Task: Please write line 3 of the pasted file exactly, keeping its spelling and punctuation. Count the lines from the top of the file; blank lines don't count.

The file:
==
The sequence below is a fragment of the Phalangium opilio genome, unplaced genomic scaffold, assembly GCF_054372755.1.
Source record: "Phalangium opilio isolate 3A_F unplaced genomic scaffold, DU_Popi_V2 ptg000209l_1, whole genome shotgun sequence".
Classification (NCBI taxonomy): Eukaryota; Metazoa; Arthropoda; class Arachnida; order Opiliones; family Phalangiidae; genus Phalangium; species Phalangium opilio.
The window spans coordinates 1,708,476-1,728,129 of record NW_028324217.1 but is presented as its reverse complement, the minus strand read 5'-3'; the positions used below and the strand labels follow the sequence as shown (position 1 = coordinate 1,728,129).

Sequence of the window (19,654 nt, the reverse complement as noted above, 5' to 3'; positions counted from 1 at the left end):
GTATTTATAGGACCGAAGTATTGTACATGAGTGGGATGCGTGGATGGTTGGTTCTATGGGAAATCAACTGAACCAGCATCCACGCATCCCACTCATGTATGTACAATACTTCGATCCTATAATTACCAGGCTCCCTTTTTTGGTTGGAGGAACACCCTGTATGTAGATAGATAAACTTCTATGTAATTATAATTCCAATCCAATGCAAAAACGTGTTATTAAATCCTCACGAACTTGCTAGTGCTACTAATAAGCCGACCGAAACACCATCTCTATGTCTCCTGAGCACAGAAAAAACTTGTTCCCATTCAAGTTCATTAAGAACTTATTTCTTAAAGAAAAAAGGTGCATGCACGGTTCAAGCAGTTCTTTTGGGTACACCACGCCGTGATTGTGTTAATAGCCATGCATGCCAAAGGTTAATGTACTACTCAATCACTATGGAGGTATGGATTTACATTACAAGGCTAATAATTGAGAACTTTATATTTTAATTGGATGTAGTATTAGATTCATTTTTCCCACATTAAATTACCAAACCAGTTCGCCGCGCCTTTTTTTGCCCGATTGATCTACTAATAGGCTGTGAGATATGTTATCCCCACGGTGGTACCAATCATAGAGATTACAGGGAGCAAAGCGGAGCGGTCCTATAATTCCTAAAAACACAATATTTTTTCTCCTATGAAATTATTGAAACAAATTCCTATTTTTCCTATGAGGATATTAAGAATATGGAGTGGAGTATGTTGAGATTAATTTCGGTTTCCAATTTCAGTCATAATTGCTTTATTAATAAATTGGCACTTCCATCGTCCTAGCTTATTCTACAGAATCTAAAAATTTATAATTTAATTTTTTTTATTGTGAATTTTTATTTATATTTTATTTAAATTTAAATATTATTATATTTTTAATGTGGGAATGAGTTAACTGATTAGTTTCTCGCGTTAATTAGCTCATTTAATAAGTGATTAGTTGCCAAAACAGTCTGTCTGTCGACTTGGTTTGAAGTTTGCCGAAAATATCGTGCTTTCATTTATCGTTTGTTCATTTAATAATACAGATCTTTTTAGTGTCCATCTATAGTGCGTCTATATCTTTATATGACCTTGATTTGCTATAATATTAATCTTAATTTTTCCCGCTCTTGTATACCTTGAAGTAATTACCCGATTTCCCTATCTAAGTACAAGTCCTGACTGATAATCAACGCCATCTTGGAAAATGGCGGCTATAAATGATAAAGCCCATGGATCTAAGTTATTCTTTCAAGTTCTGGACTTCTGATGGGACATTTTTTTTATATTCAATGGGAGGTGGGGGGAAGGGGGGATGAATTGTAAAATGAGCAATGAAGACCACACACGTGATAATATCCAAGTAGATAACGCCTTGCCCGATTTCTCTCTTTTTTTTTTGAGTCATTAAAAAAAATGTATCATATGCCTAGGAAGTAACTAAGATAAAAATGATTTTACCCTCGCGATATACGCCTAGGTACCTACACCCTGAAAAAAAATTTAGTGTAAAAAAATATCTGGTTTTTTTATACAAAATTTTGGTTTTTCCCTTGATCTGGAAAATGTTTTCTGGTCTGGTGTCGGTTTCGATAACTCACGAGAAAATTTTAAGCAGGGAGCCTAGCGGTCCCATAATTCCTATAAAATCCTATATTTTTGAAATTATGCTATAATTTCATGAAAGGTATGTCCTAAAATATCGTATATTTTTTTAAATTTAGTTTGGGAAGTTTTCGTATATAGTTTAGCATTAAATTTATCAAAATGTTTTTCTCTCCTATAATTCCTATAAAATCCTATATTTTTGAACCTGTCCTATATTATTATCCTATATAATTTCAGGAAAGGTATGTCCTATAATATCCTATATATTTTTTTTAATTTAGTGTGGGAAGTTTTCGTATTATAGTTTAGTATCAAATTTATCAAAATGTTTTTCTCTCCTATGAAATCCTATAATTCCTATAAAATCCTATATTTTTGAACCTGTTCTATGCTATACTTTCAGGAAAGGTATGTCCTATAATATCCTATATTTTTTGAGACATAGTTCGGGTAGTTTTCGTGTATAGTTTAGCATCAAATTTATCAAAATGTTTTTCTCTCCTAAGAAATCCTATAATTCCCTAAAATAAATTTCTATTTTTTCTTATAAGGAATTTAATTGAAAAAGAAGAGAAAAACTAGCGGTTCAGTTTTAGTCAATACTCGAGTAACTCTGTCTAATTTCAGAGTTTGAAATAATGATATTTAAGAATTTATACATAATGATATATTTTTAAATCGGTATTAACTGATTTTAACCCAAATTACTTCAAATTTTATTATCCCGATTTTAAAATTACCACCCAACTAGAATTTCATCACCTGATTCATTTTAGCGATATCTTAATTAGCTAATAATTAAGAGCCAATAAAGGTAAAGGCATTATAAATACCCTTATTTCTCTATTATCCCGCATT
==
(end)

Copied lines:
Classification (NCBI taxonomy): Eukaryota; Metazoa; Arthropoda; class Arachnida; order Opiliones; family Phalangiidae; genus Phalangium; species Phalangium opilio.